Names + whitespace

NOTE: this is part of a series about (re-)learning JavaScript.

Names + whitespace in JavaScript

Spoiler: ಠ_ಠ is a valid name.


The best place to start is the very beginning–a blank file.

Whitespace in JavaScript is normally unimportant, except when it’s used to separate characters that could be interpreted as something else. For instance:

var firstName = 'Niccolò';

You cannot remove the space between var and firstName as that would change the meaning of the statement, but the rest is just for readability. JavaScript would be able to use the equal sign, quotes and colon to separate and interpret the instructions correctly even if you omitted the spaces.


To make it easier to other programmers and yourself to understand the code, you should indent it using between 2-4 spaces or the tab character to improve readability:

if (1 === 1) {
    alert('Hello, there!');
} else {
    console.log('We have a problem, here');

Although it comes down to personal preference whether you choose to use spaces or tabs, most people use tabs to indent JavaScript code.

Using tabs is good because the actual amount of space can be usually controlled in your editor without changing the actual code, while spaces are better for copying & pasting to/from the Web.

I personally don’t really care as editors can easily switch between the two seamlessly, letting you use the tab key and inserting your specified number of space characters automatically, etc.

Coding style

Again to improve readability, you should be mindful of how you format instructions. This is personal preference as well, just pick your favorite style and be consistent.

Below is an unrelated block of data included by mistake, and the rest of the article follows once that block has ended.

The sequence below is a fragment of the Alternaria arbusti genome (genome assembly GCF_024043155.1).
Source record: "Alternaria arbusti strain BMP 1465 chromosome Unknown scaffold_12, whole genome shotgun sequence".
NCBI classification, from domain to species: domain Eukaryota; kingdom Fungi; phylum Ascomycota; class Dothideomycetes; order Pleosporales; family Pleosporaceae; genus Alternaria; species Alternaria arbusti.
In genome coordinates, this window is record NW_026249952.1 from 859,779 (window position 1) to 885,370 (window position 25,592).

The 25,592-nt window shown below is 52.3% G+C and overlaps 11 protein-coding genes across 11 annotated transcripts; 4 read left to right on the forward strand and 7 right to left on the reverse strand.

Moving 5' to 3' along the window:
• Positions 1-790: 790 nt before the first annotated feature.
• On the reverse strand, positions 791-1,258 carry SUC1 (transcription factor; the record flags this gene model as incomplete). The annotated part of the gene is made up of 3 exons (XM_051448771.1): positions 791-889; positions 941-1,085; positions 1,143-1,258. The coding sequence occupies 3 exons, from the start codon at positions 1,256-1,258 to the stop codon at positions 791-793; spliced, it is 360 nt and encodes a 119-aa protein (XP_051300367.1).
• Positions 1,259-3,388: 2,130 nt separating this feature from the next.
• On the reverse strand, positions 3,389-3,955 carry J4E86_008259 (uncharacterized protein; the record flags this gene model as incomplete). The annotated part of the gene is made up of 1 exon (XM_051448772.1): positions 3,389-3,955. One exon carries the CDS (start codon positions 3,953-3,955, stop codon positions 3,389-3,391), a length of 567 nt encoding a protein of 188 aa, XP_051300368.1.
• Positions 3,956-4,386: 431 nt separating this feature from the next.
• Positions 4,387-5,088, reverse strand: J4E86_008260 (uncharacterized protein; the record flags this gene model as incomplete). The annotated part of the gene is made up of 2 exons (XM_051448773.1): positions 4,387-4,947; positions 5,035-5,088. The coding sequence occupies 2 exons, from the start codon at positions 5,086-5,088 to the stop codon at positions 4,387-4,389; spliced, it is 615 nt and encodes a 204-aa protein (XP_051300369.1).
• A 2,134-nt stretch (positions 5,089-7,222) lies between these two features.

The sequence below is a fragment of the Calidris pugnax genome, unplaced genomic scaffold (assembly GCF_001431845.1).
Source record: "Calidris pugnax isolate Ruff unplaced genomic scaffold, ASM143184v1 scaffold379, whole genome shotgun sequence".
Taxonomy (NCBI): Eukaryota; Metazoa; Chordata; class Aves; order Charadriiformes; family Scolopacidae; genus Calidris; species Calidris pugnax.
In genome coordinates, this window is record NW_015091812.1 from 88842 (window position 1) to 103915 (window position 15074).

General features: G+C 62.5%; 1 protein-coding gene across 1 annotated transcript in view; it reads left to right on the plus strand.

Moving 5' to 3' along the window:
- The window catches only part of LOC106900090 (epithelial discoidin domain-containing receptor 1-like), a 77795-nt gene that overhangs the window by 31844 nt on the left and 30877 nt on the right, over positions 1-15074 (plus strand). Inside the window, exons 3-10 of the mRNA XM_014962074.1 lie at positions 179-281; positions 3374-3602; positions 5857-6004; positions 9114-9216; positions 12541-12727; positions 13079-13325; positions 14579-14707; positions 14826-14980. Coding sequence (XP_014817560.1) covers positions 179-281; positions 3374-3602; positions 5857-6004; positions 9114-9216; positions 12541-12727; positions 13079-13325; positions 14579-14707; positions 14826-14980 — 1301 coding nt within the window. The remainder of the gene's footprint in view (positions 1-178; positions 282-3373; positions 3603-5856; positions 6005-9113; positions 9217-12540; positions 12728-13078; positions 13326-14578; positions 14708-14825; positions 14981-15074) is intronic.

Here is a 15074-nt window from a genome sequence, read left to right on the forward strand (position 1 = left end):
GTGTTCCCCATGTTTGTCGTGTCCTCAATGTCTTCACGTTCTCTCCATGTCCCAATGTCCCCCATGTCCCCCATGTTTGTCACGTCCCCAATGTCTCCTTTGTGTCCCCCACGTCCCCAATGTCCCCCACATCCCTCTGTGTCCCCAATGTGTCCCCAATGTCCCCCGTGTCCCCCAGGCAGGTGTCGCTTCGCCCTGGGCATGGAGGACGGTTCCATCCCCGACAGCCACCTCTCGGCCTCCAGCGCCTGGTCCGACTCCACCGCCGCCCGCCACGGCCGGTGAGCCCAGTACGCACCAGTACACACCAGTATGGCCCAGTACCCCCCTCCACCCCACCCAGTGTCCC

Personally, I think it’s pretty much wrong if you don’t put a space after if, for, and while statements, because it’s nice to differentiate them from function calls. For instance, this:

if (whatever) {

Looks a lot better than:

if(whatever) {

Well, I said it wasn’t important and I just wasted 30 seconds of your life you can’t get back, but that just bothers me so much when I see it…

Actually, it is important. Do what this guy does:


You might know this already, but comments are blocks of text that are completely ignored by JavaScript, and are used to make it easier for other programmers (and yourself) to understand the code.

In JavaScript, there are two kinds of comments.

Line-ending comments are one-line comments:

// hello, I'm a comment

Block comments, for longer comments:

 put whatever here, JavaScript will ignore it (unless you're commenting out
 a regular expression containing */, which would cause this block
 to close prematurely)


Character set

Internally, JavaScript uses the UCS-2 character set. This means that whatever you throw at it, it will convert it into UCS-2, because that’s all it knows.

This is a great article you could read: If you need proof, this proves that JavaScript doesn’t support surrogate pairs:

If you don’t know what a character set is, or you don’t fully understand how character sets work, you MUST read The Absolute Minimum Every Software Developer Absolutely, Positively Must Know About Unicode and Character Sets (No Excuses!). Also, here’s a great video about Unicode:—definitely worth watching.

Valid names in JavaScript

Names are used for:

  • statements
  • variables
  • parameters
  • property names
  • operators
  • labels

As a programmer, you pick variables, function names, parameters, property names, and labels. As a whole, these can be referred to as identifier names.

Reserved words

Reserved words are names that cannot be used as identifier names, because they have a special meaning to the language, or have been reserved to possibly have a special meaning in future versions.